food for everybody.”
In theory, these recipes would be helpful for some people — and those
in their vicinity. But being a bit gassy may actually be a small price
to pay for a lot of benefits to our health. (Try telling that to
others in the elevator.)
This article was taken in large part from the NPR website.
We know that “air” often comes after eating nutrient-packed
vegetables, such as cabbage, kale and broccoli. And researchers have
found that fiber-rich foods, like beans and lentils, boost the levels
of beneficial gut bacteria after only a few days, as was reported in
December 2013. So all this got us wondering: Could passing gas, in
some instances, be a sign that our gut microbes are busy keeping us
Absolutely, says Parna Kashyap. a gastroenterologist at the Mayo
Clinic in Rochester, Minn.
“Eating foods that cause gas is the only way for the microbes in the
gut to get nutrients,” he says. “If we didn’t feed them carbohydrates,
it would be harder for them to live in our gut.
“And we need to keep these colon-dwelling critters content,” Kashyap
says. “When they gobble up food — and create gas — they also make
molecules that boost the immune system, protect the lining of the
intestine and prevent infections.” (A gassy colon is a happy colon!)
“A healthy individual can have up to 18 flatulences ( but what about
that 19th one?) per day and be perfectly normal,” he adds.
Gas gets into the digestive tract primarily through two routes.
Swallowing air (which we all do when we eat and chew gum) and your
microbiome. That’s the collection of organisms in the GI tract that
scientists and doctors are currently all fired up about. (Check out
Rob Stein’s recent series on it.)
That microbiome includes hundreds of different bacteria. But there are
also organisms from another kingdom shacking up with them: the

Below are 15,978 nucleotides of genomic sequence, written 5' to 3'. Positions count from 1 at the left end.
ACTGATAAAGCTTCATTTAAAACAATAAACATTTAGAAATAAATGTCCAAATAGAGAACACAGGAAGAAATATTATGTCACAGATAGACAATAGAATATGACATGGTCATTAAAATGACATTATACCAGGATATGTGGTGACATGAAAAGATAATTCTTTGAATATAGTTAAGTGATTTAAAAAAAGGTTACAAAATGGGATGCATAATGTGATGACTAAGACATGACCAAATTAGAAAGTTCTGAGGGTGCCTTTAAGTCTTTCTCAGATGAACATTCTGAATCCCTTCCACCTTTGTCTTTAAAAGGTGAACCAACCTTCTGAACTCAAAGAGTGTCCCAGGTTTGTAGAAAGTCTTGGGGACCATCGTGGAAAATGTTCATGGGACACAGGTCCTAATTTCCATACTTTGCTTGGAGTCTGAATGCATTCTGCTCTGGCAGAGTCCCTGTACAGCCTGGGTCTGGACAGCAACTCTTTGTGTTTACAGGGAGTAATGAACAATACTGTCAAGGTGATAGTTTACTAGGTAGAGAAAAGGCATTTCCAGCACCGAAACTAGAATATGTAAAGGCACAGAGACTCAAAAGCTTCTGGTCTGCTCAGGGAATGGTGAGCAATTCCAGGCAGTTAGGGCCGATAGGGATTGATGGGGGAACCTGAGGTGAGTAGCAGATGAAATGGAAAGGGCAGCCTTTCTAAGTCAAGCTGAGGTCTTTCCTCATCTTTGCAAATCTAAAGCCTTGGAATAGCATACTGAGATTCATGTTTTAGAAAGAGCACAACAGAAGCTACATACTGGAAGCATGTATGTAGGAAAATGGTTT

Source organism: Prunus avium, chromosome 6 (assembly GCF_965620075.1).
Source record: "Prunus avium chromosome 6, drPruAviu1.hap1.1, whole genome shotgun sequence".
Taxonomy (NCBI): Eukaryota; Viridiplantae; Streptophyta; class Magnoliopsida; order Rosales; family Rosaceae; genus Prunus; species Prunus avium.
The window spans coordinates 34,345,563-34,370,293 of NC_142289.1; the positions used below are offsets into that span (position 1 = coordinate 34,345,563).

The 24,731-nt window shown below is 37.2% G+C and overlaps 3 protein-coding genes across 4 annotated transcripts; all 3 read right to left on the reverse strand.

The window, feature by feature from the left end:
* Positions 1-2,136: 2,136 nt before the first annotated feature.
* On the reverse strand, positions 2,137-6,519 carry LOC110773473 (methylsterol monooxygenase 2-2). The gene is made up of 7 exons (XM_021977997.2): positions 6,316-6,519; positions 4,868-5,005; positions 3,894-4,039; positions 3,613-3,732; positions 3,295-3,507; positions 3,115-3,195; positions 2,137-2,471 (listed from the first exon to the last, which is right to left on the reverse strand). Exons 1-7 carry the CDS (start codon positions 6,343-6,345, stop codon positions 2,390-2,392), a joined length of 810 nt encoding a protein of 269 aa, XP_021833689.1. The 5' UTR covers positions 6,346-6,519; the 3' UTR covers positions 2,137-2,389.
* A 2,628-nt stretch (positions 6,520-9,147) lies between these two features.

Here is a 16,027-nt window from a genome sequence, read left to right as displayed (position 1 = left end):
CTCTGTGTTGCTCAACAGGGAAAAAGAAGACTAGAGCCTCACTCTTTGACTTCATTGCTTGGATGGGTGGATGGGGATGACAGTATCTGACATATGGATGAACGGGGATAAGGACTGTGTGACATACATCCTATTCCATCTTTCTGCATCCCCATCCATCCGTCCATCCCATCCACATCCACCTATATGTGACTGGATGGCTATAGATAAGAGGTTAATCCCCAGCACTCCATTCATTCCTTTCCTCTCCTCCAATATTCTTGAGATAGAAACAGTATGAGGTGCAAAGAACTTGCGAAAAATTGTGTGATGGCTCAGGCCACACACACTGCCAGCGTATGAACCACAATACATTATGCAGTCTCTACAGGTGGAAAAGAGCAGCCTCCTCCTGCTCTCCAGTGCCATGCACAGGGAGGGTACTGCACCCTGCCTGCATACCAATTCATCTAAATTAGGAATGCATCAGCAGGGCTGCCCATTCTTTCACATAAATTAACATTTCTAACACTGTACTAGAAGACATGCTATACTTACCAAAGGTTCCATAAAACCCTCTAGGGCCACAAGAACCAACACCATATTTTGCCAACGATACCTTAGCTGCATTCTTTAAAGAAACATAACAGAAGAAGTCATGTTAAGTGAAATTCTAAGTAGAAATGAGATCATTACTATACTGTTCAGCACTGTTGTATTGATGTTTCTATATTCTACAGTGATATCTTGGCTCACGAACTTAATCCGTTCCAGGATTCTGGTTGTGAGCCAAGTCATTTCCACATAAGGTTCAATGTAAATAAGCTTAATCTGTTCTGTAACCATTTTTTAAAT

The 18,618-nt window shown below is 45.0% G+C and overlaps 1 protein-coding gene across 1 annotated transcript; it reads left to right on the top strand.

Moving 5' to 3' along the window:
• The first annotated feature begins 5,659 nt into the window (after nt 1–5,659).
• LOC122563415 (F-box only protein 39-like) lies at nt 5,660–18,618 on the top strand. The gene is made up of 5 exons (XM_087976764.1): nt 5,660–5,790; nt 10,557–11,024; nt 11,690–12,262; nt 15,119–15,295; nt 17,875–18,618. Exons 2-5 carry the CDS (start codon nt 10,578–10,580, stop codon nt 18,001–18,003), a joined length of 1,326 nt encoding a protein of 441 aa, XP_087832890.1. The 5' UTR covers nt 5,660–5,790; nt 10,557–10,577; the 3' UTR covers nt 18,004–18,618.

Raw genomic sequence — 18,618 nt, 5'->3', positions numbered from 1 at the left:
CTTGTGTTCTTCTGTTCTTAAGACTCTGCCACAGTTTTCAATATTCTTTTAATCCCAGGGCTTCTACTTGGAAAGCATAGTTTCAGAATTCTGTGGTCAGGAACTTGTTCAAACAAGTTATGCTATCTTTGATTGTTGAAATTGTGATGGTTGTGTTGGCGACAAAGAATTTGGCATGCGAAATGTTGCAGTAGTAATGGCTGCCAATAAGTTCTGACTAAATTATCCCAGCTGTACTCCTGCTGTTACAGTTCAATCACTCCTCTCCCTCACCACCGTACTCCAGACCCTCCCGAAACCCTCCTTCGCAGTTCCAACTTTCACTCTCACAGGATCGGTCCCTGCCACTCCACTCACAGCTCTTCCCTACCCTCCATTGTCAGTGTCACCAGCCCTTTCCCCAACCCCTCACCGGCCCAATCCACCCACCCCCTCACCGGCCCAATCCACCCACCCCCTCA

archaea. All these microbes are gas-making fools. They eat up unused
food in your large intestine, like fiber and other carbohydrates we
don’t digest, and churn out a bunch of gases as waste.
But that’s not all they make (now for the rest of the story!). They
also produce a slew of molecules (called short chain fatty acids) that
may promote the growth of other beneficial bacteria and archaea. And
the more fiber you feed these friendly inhabitants, the more types of
species appear, studies have found. This bump in microbial diversity
has been linked to a slimmer waistline.
“Undigested carbohydrates allow the whole ecosystem to thrive and
flourish,” Kashyap says.
Most gas made by the microbiome is odorless. (Not in my house!) It’s
simply carbon dioxide, hydrogen or methane. But sometimes a little
sulfur slips in there. “That’s when it gets smelly,” Kashyap says. But
here’s the hitch: Many of the smelly sulfur compounds in vegetables
have healthful properties.
Take for instance, the broccoli, mustard and cabbage family. These
Brassica vegetables are packed with a sulfur compound, called
sulforaphane, that is strongly associated with a reduced risk of
cancer. Another possible benefit of a little smelly gas? It may reduce
the total volume of air in the gut, Kashyap says.
Why? Because bacteria and archaea make the sulfur gas from other gases
in the gut, like hydrogen. “Bacteria that make sulfide gas are really
important,” Kashyap says. “They can cause smelliness, but they can
reduce the total amount of gas flow.”
Of course, having too much of anything can be bad. If gas and bloating
start interfering with your quality of life, Kashayps recommends
seeing a doctor. But don’t immediately blame your diet, Kashyap says.
In many cases, people who complain about too much gas actually don’t
generate more than others, he says. Instead, they perceive the passing
more intensely. Or they pass it more often.
“Yes, a more fiber-rich diet will produce more gas,” Kashyap adds.
“But completely eliminating fiber from the diet should not be the
first option. You don’t want to starve your microbes.” So go ahead.
Enjoy those lentils. Chow down on the cabbage. Then if you stink a
little, think of it as a thank you gesture from your microbiome.”
Well, they say if you get stuck with lemons, you make lemonade!
Mace J. Yampolsky is a Board Certified Criminal Law Specialist, 625
South Sixth St., Las Vegas, NV 89101; He can be reached at: Phone
702-385-9777 or fax 702-385-300. His website is located at: